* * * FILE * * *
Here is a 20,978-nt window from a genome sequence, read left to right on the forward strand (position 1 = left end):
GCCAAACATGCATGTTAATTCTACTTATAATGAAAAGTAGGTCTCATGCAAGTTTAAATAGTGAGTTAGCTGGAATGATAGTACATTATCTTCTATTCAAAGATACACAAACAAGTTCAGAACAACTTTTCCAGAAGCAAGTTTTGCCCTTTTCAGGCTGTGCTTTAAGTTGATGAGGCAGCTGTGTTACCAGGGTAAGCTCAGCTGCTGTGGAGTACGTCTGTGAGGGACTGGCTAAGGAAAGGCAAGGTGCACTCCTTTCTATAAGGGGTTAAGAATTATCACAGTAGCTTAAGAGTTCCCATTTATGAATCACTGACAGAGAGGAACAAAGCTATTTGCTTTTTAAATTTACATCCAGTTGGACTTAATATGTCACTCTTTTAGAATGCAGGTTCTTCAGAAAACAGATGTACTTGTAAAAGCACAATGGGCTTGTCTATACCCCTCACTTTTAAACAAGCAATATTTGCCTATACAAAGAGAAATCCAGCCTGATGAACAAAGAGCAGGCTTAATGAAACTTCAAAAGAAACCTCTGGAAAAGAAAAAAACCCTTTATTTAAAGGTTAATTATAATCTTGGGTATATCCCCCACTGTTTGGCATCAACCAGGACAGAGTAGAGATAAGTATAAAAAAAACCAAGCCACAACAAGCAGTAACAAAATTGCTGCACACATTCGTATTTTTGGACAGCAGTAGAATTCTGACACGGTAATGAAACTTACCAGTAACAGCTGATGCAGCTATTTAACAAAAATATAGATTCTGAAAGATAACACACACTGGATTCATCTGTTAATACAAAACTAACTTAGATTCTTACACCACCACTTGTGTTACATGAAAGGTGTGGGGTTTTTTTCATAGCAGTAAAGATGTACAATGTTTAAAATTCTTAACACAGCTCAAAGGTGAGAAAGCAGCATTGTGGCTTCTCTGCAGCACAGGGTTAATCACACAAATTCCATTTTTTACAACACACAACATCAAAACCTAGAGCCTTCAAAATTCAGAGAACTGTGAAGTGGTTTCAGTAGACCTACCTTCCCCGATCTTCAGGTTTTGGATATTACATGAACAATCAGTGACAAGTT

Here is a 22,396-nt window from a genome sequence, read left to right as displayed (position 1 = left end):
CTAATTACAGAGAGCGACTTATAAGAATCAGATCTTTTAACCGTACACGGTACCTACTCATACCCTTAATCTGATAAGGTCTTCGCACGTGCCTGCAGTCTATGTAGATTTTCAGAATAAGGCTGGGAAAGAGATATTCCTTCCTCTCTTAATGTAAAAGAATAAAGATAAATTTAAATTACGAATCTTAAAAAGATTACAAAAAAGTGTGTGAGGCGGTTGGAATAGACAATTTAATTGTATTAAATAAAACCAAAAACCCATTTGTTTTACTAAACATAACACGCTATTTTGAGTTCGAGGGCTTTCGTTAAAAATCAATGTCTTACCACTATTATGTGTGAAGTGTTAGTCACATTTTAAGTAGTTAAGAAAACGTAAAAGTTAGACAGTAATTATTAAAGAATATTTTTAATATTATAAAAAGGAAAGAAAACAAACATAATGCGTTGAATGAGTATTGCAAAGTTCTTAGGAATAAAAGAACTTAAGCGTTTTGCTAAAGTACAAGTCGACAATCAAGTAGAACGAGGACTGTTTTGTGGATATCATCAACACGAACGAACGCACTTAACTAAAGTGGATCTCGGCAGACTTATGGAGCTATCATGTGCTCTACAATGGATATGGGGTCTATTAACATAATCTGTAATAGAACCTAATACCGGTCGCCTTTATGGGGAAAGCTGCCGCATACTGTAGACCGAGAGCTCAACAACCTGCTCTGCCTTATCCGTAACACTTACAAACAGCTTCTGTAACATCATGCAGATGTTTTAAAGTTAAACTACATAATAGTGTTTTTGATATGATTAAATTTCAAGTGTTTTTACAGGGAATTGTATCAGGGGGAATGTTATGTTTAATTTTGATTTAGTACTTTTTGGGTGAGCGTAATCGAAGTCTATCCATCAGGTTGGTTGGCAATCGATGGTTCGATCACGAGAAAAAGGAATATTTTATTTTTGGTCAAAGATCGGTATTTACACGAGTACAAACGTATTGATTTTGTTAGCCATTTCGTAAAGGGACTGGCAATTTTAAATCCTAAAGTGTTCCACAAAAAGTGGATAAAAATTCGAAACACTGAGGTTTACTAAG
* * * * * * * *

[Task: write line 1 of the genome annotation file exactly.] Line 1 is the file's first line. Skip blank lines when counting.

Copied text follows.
Here is a 20,978-nt window from a genome sequence, read left to right on the forward strand (position 1 = left end):